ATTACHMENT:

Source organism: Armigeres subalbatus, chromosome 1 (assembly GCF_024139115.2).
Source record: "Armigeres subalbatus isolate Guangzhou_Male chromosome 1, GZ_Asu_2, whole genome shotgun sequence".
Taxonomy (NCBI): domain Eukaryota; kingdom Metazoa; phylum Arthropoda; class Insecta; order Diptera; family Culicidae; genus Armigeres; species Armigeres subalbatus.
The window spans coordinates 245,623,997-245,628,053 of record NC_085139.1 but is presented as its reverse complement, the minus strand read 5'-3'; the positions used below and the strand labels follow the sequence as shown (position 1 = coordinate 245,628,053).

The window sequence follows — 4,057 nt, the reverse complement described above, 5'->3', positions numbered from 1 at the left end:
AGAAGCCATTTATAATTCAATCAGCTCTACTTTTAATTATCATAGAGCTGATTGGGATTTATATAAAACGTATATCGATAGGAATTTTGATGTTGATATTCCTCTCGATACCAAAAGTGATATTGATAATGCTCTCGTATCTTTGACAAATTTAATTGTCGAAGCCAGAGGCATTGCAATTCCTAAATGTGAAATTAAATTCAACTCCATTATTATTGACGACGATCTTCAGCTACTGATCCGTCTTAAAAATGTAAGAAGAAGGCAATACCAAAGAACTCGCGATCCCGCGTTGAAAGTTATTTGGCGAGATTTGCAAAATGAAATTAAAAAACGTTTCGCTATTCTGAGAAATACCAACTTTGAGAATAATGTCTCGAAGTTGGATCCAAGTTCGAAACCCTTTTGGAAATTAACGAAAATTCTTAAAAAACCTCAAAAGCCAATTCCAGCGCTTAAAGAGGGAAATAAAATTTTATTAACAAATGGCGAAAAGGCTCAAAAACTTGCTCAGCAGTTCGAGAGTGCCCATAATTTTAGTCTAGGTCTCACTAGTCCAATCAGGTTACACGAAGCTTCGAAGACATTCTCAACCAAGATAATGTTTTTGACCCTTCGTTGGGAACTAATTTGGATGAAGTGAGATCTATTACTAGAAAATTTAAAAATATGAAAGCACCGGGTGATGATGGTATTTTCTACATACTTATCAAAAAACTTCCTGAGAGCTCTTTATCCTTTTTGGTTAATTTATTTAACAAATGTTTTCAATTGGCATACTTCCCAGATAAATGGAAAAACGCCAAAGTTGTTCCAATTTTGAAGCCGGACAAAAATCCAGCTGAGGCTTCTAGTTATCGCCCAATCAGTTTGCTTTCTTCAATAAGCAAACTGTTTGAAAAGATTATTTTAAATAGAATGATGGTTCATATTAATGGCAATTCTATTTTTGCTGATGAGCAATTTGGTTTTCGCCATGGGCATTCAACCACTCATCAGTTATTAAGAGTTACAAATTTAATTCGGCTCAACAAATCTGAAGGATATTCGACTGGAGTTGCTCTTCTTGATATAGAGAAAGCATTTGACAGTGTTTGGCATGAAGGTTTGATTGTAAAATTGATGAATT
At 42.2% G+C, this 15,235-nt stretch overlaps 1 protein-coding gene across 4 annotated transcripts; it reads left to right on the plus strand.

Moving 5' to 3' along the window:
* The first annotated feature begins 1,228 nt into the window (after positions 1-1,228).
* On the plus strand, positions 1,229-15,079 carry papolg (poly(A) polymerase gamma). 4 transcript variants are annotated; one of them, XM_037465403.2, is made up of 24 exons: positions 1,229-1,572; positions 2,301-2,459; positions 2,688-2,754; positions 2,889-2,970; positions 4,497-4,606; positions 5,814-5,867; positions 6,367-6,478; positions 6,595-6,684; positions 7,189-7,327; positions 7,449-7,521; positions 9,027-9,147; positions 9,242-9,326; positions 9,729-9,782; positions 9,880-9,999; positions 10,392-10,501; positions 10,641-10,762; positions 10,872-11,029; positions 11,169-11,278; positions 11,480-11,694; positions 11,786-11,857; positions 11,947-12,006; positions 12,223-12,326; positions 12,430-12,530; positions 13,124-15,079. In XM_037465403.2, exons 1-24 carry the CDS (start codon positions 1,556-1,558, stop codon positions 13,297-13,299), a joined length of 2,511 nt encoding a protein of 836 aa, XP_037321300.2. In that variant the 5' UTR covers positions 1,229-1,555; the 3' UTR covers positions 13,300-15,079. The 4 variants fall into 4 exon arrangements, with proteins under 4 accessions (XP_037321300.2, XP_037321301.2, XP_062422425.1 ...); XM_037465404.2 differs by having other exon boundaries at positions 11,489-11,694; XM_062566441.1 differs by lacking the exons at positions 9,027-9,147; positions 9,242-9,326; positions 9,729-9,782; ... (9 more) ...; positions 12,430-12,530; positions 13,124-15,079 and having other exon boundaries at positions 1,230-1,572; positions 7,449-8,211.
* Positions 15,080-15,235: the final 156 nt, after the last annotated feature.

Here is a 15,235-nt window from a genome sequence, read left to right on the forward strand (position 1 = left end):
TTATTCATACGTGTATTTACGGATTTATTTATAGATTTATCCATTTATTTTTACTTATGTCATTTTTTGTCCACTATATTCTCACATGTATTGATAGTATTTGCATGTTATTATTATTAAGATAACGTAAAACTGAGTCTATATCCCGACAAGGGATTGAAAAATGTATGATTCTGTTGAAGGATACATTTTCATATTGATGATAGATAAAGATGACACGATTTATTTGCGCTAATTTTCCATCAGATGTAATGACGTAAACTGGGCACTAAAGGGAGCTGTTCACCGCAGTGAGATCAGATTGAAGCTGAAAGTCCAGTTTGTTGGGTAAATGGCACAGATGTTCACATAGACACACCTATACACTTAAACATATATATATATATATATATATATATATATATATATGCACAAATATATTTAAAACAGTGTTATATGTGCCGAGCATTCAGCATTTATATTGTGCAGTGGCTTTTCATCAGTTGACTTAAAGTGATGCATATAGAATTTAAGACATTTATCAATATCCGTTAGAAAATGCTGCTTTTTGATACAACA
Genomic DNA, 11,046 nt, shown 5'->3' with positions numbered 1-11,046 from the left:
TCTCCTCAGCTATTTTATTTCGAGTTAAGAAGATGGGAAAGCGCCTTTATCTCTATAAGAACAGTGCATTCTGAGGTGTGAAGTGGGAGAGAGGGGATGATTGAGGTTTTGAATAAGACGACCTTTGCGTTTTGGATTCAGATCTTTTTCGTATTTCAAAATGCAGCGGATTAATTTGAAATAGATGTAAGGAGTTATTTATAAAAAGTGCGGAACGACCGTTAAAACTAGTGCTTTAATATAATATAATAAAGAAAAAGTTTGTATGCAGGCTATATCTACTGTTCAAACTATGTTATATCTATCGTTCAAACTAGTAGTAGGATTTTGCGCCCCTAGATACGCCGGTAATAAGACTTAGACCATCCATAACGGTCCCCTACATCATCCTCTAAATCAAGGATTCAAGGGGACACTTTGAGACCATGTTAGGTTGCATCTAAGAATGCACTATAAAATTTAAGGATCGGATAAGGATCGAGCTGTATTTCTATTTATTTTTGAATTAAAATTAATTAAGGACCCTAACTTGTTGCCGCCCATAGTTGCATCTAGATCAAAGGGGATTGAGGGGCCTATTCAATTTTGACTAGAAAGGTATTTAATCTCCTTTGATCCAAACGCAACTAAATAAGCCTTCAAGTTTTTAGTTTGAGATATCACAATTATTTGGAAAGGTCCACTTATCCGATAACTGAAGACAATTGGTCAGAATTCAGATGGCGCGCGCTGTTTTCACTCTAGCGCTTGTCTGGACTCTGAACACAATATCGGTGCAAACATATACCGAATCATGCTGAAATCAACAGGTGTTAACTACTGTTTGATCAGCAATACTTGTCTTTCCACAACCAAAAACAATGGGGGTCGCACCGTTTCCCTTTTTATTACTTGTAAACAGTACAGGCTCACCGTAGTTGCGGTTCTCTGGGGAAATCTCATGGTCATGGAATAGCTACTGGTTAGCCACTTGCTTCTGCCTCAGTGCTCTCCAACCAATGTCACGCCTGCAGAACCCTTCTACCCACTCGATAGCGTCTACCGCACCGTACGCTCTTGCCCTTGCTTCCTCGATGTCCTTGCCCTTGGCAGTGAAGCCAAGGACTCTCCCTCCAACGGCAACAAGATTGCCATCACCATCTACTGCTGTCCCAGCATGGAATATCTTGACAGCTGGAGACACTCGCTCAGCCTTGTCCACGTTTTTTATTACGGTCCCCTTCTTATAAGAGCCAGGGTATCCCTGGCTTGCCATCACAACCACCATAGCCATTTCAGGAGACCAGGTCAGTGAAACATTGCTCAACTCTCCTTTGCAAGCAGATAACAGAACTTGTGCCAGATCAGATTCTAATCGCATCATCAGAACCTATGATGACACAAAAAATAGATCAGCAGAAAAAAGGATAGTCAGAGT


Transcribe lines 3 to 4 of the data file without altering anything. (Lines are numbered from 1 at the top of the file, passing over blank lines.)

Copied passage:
Taxonomy (NCBI): domain Eukaryota; kingdom Metazoa; phylum Arthropoda; class Insecta; order Diptera; family Culicidae; genus Armigeres; species Armigeres subalbatus.
The window spans coordinates 245,623,997-245,628,053 of record NC_085139.1 but is presented as its reverse complement, the minus strand read 5'-3'; the positions used below and the strand labels follow the sequence as shown (position 1 = coordinate 245,628,053).